RRSP and PRPP Unused Contributions, Transfers, and HBP or LLP Activities

Schedule 7 of the T1 tax form is where you will report your client’s prior unused contributions, current contributions, and any transfers to or from the plan. Any unused RRSP contributions will appear on the client’s Notice of Assessment form. This section is divided into six parts:

  • Prior and current contributions
  • Repayments under the Home Buyer Plan (HBP) and the Lifelong Learning Plan (LLP)
  • RRSP deductions
  • Contributions to carry forward to next year
  • New withdrawals from the RRSP under the HBP and LLP
  • Contributions to amateur athlete trusts

Canada Pension Plan Contributions and Overpayment for the year

Schedule 8 of the T1 form is used when the individual has overpaid their contributions to the Canada Pension Plan (CPP), Quebec Pension Plan (QPP), or Employment Insurance (EI) during the year. Typically this happens when the person has changed jobs or started a new job halfway through the tax year. Ensure your client has informed you of any changes in their employment for this reason.

Therefore Schedule 8 is only completed to calculate the client’s CPP or QPP contribution if:

  • They are a resident of Quebec and only contributed to QPP
  • They are a resident of another province or territory and have only contributed to CPP

Donations and Gifts

Schedule 9, Donations and Gifts, is where you will add up all of the eligible donations either your client or their spouse or common-law partner made in the tax year in question, as well as any donations in the previous five years that were never claimed.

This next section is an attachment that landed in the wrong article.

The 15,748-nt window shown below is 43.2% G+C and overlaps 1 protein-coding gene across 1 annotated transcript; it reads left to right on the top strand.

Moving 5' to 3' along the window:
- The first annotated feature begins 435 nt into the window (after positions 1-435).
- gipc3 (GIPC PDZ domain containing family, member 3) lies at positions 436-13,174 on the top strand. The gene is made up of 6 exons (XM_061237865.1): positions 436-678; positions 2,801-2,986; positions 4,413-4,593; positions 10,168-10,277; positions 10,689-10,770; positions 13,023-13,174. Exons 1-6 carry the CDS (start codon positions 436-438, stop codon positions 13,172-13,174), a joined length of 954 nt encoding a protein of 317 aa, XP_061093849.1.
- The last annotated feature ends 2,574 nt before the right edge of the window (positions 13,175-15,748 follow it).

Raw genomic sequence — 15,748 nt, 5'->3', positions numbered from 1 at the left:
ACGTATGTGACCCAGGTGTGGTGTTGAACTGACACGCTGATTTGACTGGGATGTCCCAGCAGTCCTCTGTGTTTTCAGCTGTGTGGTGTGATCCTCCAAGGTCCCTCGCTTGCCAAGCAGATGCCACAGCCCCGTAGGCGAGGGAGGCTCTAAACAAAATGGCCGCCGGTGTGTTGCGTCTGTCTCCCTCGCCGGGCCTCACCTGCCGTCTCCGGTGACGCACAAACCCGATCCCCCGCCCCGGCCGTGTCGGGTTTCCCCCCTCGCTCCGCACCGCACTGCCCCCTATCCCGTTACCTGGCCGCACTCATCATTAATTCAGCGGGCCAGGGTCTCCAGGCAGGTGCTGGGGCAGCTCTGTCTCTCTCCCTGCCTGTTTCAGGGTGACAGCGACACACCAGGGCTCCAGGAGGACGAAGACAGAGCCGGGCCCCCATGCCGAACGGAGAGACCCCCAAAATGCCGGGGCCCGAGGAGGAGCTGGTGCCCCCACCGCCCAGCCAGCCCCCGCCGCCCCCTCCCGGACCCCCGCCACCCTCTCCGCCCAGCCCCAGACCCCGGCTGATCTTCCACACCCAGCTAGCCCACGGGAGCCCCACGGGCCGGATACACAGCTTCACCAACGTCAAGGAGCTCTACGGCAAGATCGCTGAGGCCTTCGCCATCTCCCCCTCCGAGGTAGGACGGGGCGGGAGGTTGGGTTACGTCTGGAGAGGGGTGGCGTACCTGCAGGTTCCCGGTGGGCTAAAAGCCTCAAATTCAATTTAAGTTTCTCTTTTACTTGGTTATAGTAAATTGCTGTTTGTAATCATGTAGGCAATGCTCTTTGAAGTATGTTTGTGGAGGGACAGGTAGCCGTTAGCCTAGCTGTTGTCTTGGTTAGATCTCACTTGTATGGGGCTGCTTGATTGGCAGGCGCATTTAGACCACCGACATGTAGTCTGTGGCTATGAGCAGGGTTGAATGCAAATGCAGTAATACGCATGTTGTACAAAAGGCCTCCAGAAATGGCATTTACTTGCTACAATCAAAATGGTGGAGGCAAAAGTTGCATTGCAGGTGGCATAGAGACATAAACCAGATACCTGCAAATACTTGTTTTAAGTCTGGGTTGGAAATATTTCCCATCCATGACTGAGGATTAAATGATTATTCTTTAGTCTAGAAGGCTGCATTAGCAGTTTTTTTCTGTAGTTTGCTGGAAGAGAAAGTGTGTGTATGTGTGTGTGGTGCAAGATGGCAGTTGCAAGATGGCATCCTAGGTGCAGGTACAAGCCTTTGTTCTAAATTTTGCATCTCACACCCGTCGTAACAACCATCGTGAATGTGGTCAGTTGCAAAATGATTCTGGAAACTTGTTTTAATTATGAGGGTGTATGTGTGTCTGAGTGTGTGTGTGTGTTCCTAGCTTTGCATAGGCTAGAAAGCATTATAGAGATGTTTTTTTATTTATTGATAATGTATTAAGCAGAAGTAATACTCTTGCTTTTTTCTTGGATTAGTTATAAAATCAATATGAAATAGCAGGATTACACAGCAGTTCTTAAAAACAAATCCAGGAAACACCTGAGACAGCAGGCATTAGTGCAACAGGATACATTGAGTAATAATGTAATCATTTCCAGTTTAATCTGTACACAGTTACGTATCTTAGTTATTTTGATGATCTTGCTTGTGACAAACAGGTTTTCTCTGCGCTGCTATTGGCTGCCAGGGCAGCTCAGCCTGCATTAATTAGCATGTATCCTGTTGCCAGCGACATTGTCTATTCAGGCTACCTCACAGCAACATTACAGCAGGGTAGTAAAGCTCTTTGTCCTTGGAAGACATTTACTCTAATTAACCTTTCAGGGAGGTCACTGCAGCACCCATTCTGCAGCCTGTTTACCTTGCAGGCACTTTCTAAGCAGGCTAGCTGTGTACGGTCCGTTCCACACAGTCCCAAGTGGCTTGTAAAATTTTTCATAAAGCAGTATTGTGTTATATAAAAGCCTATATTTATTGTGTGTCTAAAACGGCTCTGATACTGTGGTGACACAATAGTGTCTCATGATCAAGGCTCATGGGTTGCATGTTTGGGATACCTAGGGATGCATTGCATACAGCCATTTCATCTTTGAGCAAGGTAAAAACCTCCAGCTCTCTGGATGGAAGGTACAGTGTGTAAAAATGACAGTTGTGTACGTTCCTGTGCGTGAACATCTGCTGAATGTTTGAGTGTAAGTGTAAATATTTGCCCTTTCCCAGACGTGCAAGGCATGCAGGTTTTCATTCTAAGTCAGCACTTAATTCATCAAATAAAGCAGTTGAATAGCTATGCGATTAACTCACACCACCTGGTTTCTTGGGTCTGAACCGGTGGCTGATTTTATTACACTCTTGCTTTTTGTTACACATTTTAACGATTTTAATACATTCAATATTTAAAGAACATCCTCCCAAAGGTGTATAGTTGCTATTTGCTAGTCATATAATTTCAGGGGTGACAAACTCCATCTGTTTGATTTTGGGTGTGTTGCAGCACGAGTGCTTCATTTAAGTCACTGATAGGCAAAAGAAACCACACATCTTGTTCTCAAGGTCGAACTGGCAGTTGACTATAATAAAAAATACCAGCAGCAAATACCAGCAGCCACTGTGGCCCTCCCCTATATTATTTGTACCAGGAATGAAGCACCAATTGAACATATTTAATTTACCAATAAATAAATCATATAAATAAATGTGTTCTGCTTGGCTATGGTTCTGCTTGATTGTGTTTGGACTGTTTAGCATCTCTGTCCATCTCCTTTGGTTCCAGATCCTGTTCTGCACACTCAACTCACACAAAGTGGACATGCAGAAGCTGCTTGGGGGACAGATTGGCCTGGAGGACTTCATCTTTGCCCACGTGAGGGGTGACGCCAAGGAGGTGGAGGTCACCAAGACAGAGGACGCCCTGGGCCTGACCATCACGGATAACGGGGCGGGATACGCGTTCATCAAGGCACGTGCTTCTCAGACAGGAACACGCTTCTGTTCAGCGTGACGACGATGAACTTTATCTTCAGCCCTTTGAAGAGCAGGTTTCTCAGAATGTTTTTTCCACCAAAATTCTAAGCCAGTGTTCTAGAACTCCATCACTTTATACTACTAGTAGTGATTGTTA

Federal Tuition, Education, and Textbook Amounts

Schedule 11 of the client income tax returns cover non-refundable tax credits for educational expenses. The credit can be claimed on a federal level, as well as a provincial or territorial level. Therefore, the credits and corresponding amounts will change depending on the client’s province of residence.

Employment Insurance Premiums on Self-Employment and Other Eligible Earnings

Schedule 13 of the T1 form applies to your self-employed clients. Discuss with your client to see whether or not they choose to participate in the Employment Insurance (EI) special benefits program through the CRA. Any clients that were self-employed, and were or still are a member of a partnership during the tax year, you will need to enter in their net income from their business and professional activities in this section.

An essential part of the T1 return for self-employed individuals is the T2125 tax form, the Statement of Business or Professional Activities. So having all relevant information pertaining to the client’s business and professional income generation is a must.

Climate Action Incentive

Schedule 14 of the T1 return is where you will calculate the Climate Action Incentive (CAI) refundable tax credit for your clients. That being said, only specific provinces allow this credit to be claimed, including Alberta, Manitoba, Ontario, and Saskatchewan.

Clients that are residents of these four provinces are eligible for the credit if they also meet any one of the following criteria:

  • Are 18 years or older
  • Have a spouse or common-law partner
  • Are a parent living with their child